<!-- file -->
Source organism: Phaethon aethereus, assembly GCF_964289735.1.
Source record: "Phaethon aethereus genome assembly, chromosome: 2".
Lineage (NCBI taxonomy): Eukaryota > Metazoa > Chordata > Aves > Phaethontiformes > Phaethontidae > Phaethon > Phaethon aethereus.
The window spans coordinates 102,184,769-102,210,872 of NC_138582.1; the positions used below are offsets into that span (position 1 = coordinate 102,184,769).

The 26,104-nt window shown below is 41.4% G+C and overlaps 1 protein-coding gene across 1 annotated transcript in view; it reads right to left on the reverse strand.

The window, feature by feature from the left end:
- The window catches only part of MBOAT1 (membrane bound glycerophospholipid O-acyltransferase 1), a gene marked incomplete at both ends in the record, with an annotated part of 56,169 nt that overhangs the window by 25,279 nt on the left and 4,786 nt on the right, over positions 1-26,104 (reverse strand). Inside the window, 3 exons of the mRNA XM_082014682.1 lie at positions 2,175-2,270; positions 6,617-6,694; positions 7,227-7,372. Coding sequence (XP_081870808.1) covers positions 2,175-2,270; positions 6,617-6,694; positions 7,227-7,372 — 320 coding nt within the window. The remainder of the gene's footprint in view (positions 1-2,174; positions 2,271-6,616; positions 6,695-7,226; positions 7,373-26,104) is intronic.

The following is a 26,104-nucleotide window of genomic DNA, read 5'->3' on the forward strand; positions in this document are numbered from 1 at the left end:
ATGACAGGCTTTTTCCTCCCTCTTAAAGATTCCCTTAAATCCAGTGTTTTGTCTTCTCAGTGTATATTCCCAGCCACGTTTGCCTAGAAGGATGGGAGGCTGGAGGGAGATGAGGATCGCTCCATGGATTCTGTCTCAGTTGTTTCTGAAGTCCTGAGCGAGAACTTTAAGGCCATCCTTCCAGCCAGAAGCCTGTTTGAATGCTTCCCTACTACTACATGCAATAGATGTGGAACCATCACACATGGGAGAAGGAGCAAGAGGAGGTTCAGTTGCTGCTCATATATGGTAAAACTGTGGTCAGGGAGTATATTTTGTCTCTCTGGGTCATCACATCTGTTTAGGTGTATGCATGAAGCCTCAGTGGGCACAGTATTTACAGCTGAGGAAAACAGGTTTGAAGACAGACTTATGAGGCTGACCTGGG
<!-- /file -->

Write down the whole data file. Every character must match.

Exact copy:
Source organism: Phaethon aethereus, assembly GCF_964289735.1.
Source record: "Phaethon aethereus genome assembly, chromosome: 2".
Lineage (NCBI taxonomy): Eukaryota > Metazoa > Chordata > Aves > Phaethontiformes > Phaethontidae > Phaethon > Phaethon aethereus.
The window spans coordinates 102,184,769-102,210,872 of NC_138582.1; the positions used below are offsets into that span (position 1 = coordinate 102,184,769).

The 26,104-nt window shown below is 41.4% G+C and overlaps 1 protein-coding gene across 1 annotated transcript in view; it reads right to left on the reverse strand.

The window, feature by feature from the left end:
- The window catches only part of MBOAT1 (membrane bound glycerophospholipid O-acyltransferase 1), a gene marked incomplete at both ends in the record, with an annotated part of 56,169 nt that overhangs the window by 25,279 nt on the left and 4,786 nt on the right, over positions 1-26,104 (reverse strand). Inside the window, 3 exons of the mRNA XM_082014682.1 lie at positions 2,175-2,270; positions 6,617-6,694; positions 7,227-7,372. Coding sequence (XP_081870808.1) covers positions 2,175-2,270; positions 6,617-6,694; positions 7,227-7,372 — 320 coding nt within the window. The remainder of the gene's footprint in view (positions 1-2,174; positions 2,271-6,616; positions 6,695-7,226; positions 7,373-26,104) is intronic.

The following is a 26,104-nucleotide window of genomic DNA, read 5'->3' on the forward strand; positions in this document are numbered from 1 at the left end:
ATGACAGGCTTTTTCCTCCCTCTTAAAGATTCCCTTAAATCCAGTGTTTTGTCTTCTCAGTGTATATTCCCAGCCACGTTTGCCTAGAAGGATGGGAGGCTGGAGGGAGATGAGGATCGCTCCATGGATTCTGTCTCAGTTGTTTCTGAAGTCCTGAGCGAGAACTTTAAGGCCATCCTTCCAGCCAGAAGCCTGTTTGAATGCTTCCCTACTACTACATGCAATAGATGTGGAACCATCACACATGGGAGAAGGAGCAAGAGGAGGTTCAGTTGCTGCTCATATATGGTAAAACTGTGGTCAGGGAGTATATTTTGTCTCTCTGGGTCATCACATCTGTTTAGGTGTATGCATGAAGCCTCAGTGGGCACAGTATTTACAGCTGAGGAAAACAGGTTTGAAGACAGACTTATGAGGCTGACCTGGG